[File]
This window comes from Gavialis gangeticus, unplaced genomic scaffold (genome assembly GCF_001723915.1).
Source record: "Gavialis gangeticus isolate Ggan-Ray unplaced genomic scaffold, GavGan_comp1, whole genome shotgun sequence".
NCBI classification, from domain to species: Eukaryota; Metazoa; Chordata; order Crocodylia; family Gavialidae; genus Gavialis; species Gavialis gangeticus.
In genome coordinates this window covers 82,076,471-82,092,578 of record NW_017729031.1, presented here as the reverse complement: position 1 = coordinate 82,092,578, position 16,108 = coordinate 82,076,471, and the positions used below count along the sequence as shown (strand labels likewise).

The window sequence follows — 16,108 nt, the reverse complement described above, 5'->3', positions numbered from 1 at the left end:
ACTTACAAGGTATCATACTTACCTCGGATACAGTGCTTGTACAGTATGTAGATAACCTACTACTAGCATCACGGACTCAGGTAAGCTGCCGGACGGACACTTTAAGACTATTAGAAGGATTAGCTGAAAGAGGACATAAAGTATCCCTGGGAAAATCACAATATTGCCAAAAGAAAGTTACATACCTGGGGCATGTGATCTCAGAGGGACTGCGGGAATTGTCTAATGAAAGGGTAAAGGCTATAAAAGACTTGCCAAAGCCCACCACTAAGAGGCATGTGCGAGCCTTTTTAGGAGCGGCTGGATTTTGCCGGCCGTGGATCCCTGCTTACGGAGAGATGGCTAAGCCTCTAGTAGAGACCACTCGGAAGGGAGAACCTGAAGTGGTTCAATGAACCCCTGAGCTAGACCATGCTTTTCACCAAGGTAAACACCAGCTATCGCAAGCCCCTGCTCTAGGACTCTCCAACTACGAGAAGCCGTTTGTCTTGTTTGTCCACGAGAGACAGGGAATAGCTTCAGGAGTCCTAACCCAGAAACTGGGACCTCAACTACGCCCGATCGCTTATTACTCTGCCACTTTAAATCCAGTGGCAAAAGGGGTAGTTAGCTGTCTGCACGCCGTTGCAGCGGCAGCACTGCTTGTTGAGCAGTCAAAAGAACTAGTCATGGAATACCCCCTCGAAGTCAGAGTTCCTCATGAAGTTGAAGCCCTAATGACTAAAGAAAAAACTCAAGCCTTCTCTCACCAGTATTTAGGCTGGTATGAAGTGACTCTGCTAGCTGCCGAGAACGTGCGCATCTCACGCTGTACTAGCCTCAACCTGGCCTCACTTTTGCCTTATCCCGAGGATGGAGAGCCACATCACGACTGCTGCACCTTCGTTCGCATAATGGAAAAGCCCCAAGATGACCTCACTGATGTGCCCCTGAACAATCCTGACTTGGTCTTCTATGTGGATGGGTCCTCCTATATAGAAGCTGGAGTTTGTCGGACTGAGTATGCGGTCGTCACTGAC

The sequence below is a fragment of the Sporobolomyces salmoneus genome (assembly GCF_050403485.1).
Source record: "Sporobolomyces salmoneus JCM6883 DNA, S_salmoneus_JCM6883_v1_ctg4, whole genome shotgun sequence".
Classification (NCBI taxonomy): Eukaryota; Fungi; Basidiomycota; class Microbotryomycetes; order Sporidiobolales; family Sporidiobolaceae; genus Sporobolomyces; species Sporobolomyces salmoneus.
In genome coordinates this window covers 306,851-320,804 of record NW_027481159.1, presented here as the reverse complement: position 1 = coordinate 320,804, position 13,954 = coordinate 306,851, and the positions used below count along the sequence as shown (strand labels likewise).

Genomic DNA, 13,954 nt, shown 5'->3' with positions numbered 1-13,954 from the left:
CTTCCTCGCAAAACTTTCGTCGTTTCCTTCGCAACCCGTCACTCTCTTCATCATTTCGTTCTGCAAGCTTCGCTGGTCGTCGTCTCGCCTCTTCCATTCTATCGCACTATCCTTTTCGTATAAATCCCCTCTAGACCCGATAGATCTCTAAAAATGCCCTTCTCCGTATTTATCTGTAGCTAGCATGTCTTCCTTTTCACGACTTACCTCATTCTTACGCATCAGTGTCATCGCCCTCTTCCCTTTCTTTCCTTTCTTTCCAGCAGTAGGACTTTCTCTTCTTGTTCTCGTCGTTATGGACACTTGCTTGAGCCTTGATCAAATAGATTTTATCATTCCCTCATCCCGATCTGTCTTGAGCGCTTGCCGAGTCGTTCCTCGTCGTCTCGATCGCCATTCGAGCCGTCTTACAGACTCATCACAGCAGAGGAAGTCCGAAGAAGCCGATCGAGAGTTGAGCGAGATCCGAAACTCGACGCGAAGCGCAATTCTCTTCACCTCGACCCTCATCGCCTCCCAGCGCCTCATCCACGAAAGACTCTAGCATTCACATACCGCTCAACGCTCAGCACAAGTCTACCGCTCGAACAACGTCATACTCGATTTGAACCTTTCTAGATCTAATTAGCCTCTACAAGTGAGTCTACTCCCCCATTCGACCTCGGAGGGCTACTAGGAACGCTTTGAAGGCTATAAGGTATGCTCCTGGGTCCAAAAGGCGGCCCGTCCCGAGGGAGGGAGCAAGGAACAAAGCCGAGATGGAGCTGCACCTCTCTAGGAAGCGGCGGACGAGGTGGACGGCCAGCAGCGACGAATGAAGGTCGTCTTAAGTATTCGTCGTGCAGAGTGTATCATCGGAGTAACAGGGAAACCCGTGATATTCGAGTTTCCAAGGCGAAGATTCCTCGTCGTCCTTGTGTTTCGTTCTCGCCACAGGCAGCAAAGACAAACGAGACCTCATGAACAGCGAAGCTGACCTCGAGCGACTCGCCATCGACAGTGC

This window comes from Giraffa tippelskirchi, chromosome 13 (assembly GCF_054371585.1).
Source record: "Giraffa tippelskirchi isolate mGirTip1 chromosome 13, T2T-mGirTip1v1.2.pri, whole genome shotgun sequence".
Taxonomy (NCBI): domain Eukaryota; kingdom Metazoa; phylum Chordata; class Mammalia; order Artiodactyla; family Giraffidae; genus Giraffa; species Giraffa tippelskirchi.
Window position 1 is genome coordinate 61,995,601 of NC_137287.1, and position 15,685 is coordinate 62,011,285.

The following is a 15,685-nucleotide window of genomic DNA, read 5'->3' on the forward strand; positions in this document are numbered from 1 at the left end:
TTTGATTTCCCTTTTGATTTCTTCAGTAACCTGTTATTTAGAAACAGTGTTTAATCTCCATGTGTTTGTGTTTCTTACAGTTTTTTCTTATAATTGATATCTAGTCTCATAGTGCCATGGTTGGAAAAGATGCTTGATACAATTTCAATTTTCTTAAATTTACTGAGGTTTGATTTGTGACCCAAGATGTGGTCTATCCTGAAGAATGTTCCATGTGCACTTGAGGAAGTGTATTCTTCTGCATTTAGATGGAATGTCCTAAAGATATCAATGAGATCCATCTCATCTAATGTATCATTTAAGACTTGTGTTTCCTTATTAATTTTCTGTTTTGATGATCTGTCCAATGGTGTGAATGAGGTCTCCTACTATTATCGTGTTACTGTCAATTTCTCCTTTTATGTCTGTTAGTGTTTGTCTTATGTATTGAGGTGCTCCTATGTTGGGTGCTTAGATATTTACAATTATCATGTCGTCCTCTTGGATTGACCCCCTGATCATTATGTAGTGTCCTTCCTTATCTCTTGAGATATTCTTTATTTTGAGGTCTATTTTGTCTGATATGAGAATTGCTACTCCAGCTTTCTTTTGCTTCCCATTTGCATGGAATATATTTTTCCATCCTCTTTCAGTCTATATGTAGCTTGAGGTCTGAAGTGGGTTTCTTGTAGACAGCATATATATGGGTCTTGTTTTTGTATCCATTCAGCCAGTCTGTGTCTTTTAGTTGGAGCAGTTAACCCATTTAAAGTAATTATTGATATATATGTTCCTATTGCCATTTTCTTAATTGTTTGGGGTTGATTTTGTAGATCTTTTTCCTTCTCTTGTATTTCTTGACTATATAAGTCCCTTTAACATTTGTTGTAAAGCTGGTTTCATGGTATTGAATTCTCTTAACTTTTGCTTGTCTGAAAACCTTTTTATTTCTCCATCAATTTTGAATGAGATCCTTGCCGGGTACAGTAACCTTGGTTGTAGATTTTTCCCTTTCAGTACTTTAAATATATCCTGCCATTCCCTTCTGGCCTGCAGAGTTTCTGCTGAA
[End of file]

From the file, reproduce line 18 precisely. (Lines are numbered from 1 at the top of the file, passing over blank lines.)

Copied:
TTTGATTTCCCTTTTGATTTCTTCAGTAACCTGTTATTTAGAAACAGTGTTTAATCTCCATGTGTTTGTGTTTCTTACAGTTTTTTCTTATAATTGATATCTAGTCTCATAGTGCCATGGTTGGAAAAGATGCTTGATACAATTTCAATTTTCTTAAATTTACTGAGGTTTGATTTGTGACCCAAGATGTGGTCTATCCTGAAGAATGTTCCATGTGCACTTGAGGAAGTGTATTCTTCTGCATTTAGATGGAATGTCCTAAAGATATCAATGAGATCCATCTCATCTAATGTATCATTTAAGACTTGTGTTTCCTTATTAATTTTCTGTTTTGATGATCTGTCCAATGGTGTGAATGAGGTCTCCTACTATTATCGTGTTACTGTCAATTTCTCCTTTTATGTCTGTTAGTGTTTGTCTTATGTATTGAGGTGCTCCTATGTTGGGTGCTTAGATATTTACAATTATCATGTCGTCCTCTTGGATTGACCCCCTGATCATTATGTAGTGTCCTTCCTTATCTCTTGAGATATTCTTTATTTTGAGGTCTATTTTGTCTGATATGAGAATTGCTACTCCAGCTTTCTTTTGCTTCCCATTTGCATGGAATATATTTTTCCATCCTCTTTCAGTCTATATGTAGCTTGAGGTCTGAAGTGGGTTTCTTGTAGACAGCATATATATGGGTCTTGTTTTTGTATCCATTCAGCCAGTCTGTGTCTTTTAGTTGGAGCAGTTAACCCATTTAAAGTAATTATTGATATATATGTTCCTATTGCCATTTTCTTAATTGTTTGGGGTTGATTTTGTAGATCTTTTTCCTTCTCTTGTATTTCTTGACTATATAAGTCCCTTTAACATTTGTTGTAAAGCTGGTTTCATGGTATTGAATTCTCTTAACTTTTGCTTGTCTGAAAACCTTTTTATTTCTCCATCAATTTTGAATGAGATCCTTGCCGGGTACAGTAACCTTGGTTGTAGATTTTTCCCTTTCAGTACTTTAAATATATCCTGCCATTCCCTTCTGGCCTGCAGAGTTTCTGCTGAA